This study peers behind the veil of architectural styles to the underlying social microcosm of the 'building world' of the eighteenth and nineteenth centuries, to examine how the fragile authority of the architect took root there. Bringing to architectural history methods more familiar from studies of the social content of poetry and painting, Brian Hanson is able to establish often surprising relationships between many of the key figures of the period - including Chambers, Soane, Barry, Pugin, Scott and Street - shedding light also on lesser figures, and on agencies as diverse as Freemasonry and magazine publishing. John Ruskin in particular emerges here in a different light, as do his arguments concerning 'The Nature of Gothic'. In line with rethinking of the pace of industrialization, and the dynamic between the metropolitan centres and the more slowly evolving 'fringes', Hanson concludes that in some respects Ruskin was closer to William Chambers than to William Morris.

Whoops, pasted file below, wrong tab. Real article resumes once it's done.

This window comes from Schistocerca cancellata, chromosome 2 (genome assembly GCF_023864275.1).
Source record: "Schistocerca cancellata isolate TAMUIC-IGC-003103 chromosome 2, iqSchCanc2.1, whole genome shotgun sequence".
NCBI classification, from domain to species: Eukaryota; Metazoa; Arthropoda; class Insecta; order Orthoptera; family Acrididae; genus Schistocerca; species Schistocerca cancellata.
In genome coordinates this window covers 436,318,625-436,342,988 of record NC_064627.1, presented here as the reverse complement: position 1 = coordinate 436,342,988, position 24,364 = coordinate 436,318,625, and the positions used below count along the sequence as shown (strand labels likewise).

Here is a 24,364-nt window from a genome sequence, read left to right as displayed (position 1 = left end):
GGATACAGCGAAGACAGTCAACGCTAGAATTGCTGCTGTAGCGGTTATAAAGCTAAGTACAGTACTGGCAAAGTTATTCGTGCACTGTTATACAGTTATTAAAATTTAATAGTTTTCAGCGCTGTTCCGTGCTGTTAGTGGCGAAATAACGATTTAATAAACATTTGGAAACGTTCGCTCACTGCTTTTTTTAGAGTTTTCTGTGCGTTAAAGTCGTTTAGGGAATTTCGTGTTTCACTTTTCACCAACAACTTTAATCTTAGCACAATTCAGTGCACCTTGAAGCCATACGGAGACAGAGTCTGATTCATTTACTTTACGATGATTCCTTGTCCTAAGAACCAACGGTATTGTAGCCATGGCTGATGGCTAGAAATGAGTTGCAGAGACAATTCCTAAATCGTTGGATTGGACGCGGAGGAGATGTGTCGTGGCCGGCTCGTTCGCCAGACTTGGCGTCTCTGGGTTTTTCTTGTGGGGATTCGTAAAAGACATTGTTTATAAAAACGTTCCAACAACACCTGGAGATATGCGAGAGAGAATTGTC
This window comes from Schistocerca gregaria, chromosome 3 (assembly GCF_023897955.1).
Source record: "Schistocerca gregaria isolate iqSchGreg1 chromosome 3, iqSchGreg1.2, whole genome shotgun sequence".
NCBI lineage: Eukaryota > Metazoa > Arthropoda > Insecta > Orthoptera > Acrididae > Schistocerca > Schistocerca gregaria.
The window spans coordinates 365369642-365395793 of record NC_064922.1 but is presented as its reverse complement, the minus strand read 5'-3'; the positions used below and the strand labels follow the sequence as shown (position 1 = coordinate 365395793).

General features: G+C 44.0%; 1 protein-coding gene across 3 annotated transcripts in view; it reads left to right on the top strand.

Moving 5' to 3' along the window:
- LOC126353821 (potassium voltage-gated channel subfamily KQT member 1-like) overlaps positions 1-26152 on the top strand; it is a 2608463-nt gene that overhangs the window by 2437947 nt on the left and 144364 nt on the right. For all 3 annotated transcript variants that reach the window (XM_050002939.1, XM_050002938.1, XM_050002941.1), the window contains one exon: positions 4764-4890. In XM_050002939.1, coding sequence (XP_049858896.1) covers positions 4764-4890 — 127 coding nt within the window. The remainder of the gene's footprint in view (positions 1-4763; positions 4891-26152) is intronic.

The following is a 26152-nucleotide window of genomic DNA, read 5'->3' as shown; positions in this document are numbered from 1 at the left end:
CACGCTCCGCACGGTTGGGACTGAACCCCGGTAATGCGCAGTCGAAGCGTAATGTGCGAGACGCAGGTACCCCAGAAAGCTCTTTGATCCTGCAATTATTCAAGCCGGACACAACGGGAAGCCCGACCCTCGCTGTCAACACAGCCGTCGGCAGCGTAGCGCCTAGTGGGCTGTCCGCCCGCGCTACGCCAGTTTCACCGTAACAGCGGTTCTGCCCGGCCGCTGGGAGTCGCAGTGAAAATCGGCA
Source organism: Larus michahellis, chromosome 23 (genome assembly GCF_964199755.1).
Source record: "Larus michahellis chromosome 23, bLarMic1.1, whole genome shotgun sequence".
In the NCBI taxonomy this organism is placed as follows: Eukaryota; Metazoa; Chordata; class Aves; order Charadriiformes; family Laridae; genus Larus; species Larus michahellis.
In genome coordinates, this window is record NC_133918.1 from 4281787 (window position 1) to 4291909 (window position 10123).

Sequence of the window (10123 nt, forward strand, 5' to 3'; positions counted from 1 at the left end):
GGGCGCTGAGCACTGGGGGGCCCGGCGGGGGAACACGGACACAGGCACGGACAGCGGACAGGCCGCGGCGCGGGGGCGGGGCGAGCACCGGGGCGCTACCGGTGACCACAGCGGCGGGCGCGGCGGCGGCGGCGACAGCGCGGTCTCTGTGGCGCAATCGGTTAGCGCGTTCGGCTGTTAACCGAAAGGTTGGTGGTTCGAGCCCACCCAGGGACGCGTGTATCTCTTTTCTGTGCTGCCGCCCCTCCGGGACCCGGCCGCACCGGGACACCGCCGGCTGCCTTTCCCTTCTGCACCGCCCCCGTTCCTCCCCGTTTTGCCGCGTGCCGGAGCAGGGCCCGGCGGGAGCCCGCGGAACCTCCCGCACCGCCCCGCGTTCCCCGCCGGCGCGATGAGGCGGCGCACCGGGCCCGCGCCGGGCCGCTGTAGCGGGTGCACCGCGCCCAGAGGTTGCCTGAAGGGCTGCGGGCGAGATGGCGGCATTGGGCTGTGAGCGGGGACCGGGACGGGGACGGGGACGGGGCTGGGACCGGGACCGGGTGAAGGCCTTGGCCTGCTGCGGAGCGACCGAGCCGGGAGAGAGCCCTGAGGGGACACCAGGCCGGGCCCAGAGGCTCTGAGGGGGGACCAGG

Publisher: Cambridge University Press ISBN: 9780521811866 Number of pages: 394 Weight: 750 g Dimensions: 229 x 152 x 25 mm
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